Cooking a turkey is not an exact science. There are so many variables to consider: the weight of the turkey, how well cooked you like your bird, whether or not you want to stuff it…the list goes on. But one thing is certain: there’s no one-size-fits-all cooking time for turkeys; every bird is different.
How long you cook your turkey is a matter of personal taste.
The amount of time it takes to cook a turkey depends on how much heat you put at what temperature. You can use a meat thermometer to tell when the turkey is done, but if you are cooking a whole turkey, you can also use the thigh as a guide for doneness:
- Rare – 145 degrees F (63 C)
- Medium Rare – 155 degrees F (68 C)
- Medium Well Done – 165 degrees F (73 C)
The most important thing to know about cooking is that you should never stuff your turkey before cooking it.
The most important thing to know about cooking a turkey is that you should never stuff your turkey before cooking it.
Stuffing is an excellent way to ruin a delicious Thanksgiving meal, and it can happen in one of two ways: either by stuffing the bird with something that will expand as it cooks, or by not stuffing at all. The first option is especially dangerous because if you put too much food in there (or if the food isn’t cooked), then your bird will burst open like an overfull balloon filled with chunky soup and gravy instead of helium. And while this may sound fun, trust me when I say that there’s nothing fun about cleaning up after such an accident–especially when all those splattered juices start burning holes through the floorboards! The second option–not stuffing at all–is also pretty risky because nobody wants to eat dry turkey breast meat (not even my dog). But don’t worry: there’s still hope for those who want their holiday feasts without any potential tragedies!
To avoid these potential problems altogether, just follow these easy steps: 1) buy yourself some plastic wrap; 2) wrap some foil around each piece of bread so they’re shaped like little balls; 3) place them all inside one large baggie; 4) tie off both ends tightly so nothing gets out during cooking time…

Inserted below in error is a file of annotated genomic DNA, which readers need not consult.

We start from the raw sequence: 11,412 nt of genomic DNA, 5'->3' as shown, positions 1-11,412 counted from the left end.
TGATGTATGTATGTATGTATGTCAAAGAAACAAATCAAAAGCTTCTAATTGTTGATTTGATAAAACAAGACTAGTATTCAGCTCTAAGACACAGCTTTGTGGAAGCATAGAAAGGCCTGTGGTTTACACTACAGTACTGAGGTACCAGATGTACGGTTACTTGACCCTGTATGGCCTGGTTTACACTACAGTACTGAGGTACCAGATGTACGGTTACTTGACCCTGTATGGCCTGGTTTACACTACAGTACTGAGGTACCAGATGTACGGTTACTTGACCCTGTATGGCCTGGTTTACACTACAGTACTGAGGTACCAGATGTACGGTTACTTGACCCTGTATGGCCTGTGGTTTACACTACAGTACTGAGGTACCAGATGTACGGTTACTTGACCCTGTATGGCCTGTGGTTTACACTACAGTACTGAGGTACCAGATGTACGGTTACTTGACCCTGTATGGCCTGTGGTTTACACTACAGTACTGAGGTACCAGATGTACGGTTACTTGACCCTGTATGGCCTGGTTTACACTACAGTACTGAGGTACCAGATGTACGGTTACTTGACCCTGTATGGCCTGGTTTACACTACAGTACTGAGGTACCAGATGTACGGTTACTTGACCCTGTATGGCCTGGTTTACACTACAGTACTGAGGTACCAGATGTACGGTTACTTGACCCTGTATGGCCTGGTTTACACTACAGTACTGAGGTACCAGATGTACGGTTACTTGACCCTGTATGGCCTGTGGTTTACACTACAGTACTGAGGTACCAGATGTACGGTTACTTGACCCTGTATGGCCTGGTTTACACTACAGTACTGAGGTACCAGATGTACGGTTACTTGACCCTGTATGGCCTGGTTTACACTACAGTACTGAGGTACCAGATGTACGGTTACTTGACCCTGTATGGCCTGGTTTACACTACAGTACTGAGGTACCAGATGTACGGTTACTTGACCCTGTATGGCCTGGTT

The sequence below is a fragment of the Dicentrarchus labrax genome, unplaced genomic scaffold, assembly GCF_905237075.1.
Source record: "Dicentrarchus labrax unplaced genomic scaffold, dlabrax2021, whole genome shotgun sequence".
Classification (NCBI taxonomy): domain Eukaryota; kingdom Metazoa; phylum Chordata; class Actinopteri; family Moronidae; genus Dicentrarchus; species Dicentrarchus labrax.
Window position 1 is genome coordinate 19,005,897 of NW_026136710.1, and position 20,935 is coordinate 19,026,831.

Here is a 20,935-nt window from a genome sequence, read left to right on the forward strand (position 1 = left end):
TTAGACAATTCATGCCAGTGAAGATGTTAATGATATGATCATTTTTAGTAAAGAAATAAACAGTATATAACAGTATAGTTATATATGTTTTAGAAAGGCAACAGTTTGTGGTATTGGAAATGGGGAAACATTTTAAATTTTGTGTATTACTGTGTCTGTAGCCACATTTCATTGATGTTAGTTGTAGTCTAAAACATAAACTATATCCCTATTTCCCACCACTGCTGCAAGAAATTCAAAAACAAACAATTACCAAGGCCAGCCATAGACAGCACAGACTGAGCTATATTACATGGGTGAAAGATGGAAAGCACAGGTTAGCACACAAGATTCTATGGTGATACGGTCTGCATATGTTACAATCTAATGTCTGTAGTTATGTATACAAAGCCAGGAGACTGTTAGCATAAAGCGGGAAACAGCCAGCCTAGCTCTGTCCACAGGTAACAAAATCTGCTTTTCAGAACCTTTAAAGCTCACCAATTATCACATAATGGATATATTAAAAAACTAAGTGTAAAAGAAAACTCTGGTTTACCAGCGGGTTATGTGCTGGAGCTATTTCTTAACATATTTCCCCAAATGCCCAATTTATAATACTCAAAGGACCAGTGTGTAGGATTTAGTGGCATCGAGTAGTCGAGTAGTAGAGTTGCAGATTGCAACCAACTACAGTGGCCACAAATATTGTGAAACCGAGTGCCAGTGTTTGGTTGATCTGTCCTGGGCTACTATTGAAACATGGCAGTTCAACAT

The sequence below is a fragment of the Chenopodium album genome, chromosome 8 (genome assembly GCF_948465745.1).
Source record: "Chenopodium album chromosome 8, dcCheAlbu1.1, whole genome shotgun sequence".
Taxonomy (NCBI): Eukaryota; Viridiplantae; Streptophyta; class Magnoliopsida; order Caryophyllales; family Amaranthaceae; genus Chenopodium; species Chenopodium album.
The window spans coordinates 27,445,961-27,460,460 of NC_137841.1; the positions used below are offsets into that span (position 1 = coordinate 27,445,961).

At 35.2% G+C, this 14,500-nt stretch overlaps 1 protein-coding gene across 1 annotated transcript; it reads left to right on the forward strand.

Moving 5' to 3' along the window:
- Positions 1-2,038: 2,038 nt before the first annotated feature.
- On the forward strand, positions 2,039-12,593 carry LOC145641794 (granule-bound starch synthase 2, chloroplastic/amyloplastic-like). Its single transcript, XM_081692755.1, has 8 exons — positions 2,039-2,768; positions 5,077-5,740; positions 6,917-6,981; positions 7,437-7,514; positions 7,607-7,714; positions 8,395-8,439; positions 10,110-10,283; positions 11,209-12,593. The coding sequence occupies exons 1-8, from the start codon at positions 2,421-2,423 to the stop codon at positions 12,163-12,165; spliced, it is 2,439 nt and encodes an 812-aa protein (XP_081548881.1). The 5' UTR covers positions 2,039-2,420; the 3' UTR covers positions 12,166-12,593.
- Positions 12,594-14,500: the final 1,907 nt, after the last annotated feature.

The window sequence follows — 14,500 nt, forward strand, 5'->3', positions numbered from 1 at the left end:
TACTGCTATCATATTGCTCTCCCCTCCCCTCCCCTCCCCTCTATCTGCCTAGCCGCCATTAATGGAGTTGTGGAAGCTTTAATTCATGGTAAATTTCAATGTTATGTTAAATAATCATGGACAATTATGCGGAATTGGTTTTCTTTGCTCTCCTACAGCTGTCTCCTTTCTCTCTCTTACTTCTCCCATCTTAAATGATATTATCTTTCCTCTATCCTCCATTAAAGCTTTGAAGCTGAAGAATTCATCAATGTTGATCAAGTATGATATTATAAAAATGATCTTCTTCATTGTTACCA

Stuffing a turkey before it’s cooked can cause the stuffing to get mushy and possibly even burn.
If you stuff your turkey, it will take longer to cook. The stuffing inside a stuffed turkey will get mushy and possibly even burn. If you choose to stuff your turkey with another dish such as rice or potatoes, these items could also dry out during cooking.
If you do want to add stuffing to your turkey, wait until the turkey is done, then remove the stuffing and serve it separately or mix with some gravy.
It’s important to note that you should only add stuffing after the turkey is fully cooked. If you want to serve it separately, remove the stuffing from inside of the turkey and then serve it on the side. If you want to mix some gravy with your stuffing, wait until after the turkey has been removed from its cooking vessel before mixing them together.
As soon as you take your turkey out of the oven, remove it from the roasting pan and let it sit so that all the juices redistribute throughout the meat and don’t run out onto your serving platter.
Once you have taken your turkey out of the oven, remove it from the roasting pan and let it sit so that all the juices redistribute throughout the meat and don’t run out onto your serving platter. If you don’t let it rest, those precious juices will be wasted on your cutting board instead of being enjoyed by guests at their holiday dinner table!
The best way to tell when a turkey is done? Use an instant read thermometer (or an internal oven thermometer). Insert this into one of the thighs–it should read 160 degrees F if you want rare; 170 degrees F if medium rare; 180 degrees F if well done.
Cooking time depends on how much heat you put at what temperature
You can cook a turkey in under two hours, but it depends on how much heat you put at what temperature. If you’re using an oven that can reach 500 degrees and have the right amount of space for your turkey to cook properly, then it should take about 45 minutes per pound to get done. For example: if your turkey weighs 22 pounds then it would take about 22 x 45 = 990 minutes or about 16 hours for this bird to be done!
We hope that this guide helps you to cook your turkey the right way. There are so many different ways to do it, but we think our method is the best! After all, cooking a 22 pound turkey takes some time and effort, so if anything goes wrong, at least you’ll have some tips on how not to panic.